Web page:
Provides the ability to create a UI using the flow builder, provides charts, graphs, and a number of other visual elements we can use to display data, along with nodes to trigger a flow using user input. We will use some of these nodes to display the telemetry from your wireless sensors.
Finding your wireless sensors
Once you’ve added the node you’ll be able to view the info tab, which contains information about the node’s functionality, this tab is well populated for most node-red packages I have used, and contains valuable information, many times you will not need to view any other documentation outside of the info tab, so keep it in mind while you are building your flows if you have a question about how a node works. The next thing we need to do is configure the node, when you first add it you’ll notice that there is a small triangle on the top right corner next to a blue dot, the triangle indicates that the node needs additional configuration, the blue dot indicates that the node has not yet been deployed as part of the flow (or has changed since the last deployment).
Double click on the node to open up the configuration options. Click on the pencil icon next to the Serial Device field to configure your USB router, this will open a second configuration panel that only has a few options, click on the magnifying glass next to the Serial Port field and select the port that corresponds with your router, then click the “Add” button on top. The Serial Device field will now be populated based on that selection, and you can click “Done”, you now have direct access to your wireless sensors! To view the data coming in, go back to your palette and type “debug” into the search field at the top, grab one of these nodes and drag it to the right of your Wireless Gateway, double click on it and change “msg.” to “complete msg object”, click done, and draw a line between the two nodes, and click “Deploy” on the top right of the window..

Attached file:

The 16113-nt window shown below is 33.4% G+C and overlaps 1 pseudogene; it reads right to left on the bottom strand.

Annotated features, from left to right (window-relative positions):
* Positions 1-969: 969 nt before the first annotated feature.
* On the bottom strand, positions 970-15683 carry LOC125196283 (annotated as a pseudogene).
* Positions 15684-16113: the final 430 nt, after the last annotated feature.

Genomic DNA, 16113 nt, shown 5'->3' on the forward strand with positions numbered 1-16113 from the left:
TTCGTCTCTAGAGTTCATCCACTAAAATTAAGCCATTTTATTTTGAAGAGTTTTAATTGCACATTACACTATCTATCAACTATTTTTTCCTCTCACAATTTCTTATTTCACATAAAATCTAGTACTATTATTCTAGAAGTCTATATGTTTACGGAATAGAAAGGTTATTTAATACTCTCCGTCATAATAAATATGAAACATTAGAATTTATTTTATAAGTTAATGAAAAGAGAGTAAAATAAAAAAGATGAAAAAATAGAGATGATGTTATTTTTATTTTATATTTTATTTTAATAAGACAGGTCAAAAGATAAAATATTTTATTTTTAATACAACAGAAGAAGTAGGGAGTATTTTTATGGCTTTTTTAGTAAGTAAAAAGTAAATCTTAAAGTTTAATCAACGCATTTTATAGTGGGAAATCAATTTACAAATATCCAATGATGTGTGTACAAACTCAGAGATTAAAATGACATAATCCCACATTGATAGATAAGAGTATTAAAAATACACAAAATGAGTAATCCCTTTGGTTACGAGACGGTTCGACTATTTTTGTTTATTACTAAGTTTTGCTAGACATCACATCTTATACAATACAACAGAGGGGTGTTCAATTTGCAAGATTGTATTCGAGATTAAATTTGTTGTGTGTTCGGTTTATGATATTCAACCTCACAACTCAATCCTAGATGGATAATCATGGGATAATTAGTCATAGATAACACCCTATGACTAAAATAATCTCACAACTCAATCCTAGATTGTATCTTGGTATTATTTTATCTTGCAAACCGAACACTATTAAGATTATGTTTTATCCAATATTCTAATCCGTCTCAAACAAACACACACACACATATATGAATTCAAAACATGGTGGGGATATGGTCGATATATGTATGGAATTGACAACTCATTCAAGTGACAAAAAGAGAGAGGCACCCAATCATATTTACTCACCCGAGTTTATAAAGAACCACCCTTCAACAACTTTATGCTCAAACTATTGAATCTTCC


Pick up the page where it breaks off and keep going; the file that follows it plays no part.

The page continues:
Working with the data
Adding the wireless sensors
For the purposes of our tutorials, we want to separate wireless sensor data locally so that we can display it, we could use a switch node to split out the messages from the gateway based on the mac address or sensor type, but as I mentioned, the Wireless Nodes actually contain additional functionality for configuring the sensors, so we’ll start with them to give you a more complete picture of how these systems can work. If you haven’t already seen packets coming in from your sensor(s), go ahead and hit the reset button on the one that hasn’t reported. When a sensor checks in through any Serial Device configuration node, the mac address and type of sensor is cached in a pool so we can quickly find it during this next step. Grab a Wireless Node from the palette and drag it onto the flow, double click on it to get it configured, and select the serial device from the drop down that you used for the Wireless Gateway, now click the magnifying glass next to “Mac Address” and select one of the available options (you can optionally set the type and leave the mac address blank when working with a single sensor of each type, or if all sensors of that type should run through the same flow). You’ll notice this automatically sets the sensor type for you, you can also give it a name to make it easier to identify. As noted in the info tab, the Serial Device for Config field is optional, and we won’t worry about it right now. The node you have just added effectively works as a filter on incoming sensor data, only passing through data for the mac address, or sensor type if no mac address is present. Repeat this process for any additional sensor(s).
That’s all there is to the setup. As I mentioned before, this process remains the same no matter which type of sensor you add. For more information on some of the technologies and terms used, check out the links below!